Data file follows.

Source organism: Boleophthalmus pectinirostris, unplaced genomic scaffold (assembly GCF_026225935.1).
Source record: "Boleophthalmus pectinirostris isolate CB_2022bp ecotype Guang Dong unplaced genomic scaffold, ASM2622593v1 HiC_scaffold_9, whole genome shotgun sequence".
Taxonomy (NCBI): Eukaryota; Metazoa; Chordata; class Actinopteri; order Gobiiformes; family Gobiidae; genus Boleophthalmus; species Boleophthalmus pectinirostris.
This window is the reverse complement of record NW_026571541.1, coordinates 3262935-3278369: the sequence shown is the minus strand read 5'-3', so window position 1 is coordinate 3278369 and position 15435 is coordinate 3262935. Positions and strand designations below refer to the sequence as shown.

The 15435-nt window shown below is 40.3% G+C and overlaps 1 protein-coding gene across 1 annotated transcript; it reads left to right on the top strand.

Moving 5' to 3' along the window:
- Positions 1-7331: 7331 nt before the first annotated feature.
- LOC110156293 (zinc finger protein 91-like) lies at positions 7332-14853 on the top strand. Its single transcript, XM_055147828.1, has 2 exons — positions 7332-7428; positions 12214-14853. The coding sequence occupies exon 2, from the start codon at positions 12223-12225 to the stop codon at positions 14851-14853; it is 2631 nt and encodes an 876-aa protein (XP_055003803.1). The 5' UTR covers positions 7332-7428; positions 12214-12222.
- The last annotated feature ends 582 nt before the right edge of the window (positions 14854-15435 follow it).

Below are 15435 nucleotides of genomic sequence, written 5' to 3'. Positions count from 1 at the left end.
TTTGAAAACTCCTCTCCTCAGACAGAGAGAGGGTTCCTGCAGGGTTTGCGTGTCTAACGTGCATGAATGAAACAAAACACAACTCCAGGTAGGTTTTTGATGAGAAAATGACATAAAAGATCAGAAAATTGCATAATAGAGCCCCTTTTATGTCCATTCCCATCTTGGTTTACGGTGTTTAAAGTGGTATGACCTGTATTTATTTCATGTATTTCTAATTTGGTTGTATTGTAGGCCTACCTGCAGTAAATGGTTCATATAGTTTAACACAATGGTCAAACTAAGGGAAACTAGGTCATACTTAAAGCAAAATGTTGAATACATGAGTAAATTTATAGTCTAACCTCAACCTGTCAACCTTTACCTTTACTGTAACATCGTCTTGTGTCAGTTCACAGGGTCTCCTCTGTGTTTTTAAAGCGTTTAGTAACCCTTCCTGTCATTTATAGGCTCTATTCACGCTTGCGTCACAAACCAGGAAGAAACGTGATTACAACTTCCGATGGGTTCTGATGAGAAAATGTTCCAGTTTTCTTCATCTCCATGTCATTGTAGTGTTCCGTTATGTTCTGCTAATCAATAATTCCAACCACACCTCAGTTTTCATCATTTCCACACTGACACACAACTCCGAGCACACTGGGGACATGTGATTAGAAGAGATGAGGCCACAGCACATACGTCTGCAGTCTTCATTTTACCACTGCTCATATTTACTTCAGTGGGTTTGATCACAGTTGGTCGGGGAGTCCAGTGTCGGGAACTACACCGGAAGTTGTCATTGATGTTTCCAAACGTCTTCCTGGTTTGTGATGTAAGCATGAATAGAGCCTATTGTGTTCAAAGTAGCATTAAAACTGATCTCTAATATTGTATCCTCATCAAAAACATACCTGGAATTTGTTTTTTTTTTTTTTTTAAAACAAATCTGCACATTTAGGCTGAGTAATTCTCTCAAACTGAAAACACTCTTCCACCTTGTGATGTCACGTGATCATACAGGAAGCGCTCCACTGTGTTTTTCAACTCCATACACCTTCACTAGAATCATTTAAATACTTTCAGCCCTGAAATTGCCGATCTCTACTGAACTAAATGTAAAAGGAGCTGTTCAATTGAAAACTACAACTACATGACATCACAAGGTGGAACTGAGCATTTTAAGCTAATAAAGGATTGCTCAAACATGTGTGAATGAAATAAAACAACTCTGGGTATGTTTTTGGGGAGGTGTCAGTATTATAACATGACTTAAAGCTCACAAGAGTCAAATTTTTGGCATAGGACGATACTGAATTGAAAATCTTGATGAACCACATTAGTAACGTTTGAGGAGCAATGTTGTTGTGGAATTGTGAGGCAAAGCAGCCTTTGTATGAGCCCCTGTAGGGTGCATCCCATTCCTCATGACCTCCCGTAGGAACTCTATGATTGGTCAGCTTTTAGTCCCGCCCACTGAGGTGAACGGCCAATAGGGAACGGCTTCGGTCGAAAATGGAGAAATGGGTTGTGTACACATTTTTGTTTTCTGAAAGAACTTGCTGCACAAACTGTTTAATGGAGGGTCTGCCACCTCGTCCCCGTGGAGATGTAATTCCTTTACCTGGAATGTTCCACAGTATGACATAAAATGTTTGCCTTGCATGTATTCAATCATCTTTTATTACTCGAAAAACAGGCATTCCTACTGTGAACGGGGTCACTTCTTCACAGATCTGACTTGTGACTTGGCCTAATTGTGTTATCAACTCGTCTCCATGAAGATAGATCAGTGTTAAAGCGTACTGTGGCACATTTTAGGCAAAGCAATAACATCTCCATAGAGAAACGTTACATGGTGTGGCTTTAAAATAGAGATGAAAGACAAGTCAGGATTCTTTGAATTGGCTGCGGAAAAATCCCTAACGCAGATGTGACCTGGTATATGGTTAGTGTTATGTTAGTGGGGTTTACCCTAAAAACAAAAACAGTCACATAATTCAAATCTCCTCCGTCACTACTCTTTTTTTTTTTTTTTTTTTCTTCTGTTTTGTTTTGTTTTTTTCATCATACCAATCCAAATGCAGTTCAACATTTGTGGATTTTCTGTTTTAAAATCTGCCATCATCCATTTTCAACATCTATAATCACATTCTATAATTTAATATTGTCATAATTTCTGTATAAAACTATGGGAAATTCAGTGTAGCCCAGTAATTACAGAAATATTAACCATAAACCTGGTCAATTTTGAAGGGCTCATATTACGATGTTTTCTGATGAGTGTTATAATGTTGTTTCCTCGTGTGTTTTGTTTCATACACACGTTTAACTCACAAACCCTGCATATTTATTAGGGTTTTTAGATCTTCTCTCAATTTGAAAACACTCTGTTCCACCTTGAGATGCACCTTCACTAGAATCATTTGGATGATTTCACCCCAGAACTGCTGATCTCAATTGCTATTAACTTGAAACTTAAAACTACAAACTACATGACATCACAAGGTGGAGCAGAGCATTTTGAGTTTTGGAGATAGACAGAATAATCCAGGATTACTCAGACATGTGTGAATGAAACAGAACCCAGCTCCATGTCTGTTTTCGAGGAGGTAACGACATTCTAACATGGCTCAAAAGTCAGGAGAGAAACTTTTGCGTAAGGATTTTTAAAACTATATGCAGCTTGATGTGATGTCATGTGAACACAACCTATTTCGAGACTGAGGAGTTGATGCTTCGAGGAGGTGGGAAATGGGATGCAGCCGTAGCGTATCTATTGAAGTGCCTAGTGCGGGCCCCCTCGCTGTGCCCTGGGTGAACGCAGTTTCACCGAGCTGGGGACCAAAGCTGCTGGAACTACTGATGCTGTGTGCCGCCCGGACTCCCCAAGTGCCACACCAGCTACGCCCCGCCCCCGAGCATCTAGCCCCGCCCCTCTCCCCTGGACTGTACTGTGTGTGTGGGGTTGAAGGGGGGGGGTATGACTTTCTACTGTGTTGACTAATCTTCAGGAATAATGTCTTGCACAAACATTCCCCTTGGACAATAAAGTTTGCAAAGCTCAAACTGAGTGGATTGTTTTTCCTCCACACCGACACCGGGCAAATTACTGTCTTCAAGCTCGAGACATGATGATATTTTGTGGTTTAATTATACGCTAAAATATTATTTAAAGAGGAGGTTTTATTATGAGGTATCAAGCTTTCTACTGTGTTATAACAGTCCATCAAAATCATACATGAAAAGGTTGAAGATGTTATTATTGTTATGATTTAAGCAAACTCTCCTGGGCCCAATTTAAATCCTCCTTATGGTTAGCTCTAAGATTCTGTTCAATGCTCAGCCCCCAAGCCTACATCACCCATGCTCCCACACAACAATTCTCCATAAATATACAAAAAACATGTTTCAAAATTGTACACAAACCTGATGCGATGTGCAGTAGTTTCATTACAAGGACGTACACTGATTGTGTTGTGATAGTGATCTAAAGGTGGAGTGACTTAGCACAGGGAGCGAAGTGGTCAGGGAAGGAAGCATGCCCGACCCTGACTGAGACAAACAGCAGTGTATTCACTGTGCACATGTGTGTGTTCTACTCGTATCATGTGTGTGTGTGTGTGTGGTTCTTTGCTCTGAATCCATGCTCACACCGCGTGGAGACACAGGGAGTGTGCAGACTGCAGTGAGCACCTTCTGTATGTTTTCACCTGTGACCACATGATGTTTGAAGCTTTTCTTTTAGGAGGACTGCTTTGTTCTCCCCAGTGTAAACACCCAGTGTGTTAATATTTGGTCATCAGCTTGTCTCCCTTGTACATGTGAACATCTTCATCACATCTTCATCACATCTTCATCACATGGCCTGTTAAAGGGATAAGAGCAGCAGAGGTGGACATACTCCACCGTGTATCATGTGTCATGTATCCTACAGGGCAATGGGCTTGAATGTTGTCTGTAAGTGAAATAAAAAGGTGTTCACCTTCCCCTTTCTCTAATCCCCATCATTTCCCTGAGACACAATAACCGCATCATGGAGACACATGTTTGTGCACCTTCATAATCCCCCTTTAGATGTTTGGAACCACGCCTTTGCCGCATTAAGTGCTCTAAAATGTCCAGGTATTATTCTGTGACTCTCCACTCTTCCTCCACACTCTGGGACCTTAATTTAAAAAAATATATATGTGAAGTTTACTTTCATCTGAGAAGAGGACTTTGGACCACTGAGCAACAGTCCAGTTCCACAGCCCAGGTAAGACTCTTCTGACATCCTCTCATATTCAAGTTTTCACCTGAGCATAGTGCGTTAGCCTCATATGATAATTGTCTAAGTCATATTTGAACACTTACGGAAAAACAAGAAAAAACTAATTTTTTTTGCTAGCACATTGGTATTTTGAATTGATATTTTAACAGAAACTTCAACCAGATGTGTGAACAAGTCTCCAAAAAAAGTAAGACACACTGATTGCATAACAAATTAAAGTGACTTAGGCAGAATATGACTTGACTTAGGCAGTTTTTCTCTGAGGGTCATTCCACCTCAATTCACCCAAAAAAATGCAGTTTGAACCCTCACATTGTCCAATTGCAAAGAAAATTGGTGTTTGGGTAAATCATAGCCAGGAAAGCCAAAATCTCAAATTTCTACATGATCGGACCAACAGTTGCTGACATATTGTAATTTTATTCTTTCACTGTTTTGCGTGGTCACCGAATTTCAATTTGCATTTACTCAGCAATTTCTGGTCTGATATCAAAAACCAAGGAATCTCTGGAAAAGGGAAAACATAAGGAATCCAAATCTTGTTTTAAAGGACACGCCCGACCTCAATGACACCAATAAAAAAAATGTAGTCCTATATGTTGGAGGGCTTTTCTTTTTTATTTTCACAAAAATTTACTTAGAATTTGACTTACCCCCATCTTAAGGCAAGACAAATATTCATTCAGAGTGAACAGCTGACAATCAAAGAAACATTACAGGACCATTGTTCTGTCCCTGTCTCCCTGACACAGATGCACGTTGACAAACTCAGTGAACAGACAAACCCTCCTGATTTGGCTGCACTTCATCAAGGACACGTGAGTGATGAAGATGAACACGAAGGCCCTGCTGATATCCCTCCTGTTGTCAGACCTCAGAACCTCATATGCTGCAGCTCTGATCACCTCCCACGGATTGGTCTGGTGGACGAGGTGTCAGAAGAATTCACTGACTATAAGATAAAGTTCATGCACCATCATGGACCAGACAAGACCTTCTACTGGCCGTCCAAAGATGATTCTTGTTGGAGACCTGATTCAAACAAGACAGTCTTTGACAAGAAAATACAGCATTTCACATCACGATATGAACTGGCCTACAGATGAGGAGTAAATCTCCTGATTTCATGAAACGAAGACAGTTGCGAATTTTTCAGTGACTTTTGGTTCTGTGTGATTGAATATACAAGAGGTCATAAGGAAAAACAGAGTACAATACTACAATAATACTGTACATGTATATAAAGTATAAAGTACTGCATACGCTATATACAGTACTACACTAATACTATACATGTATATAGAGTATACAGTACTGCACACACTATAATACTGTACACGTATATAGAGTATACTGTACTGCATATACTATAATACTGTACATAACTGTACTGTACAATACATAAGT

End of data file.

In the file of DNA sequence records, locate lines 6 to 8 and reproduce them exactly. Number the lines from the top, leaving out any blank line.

Moving 5' to 3' along the window:
- Positions 1-7331: 7331 nt before the first annotated feature.
- LOC110156293 (zinc finger protein 91-like) lies at positions 7332-14853 on the top strand. Its single transcript, XM_055147828.1, has 2 exons — positions 7332-7428; positions 12214-14853. The coding sequence occupies exon 2, from the start codon at positions 12223-12225 to the stop codon at positions 14851-14853; it is 2631 nt and encodes an 876-aa protein (XP_055003803.1). The 5' UTR covers positions 7332-7428; positions 12214-12222.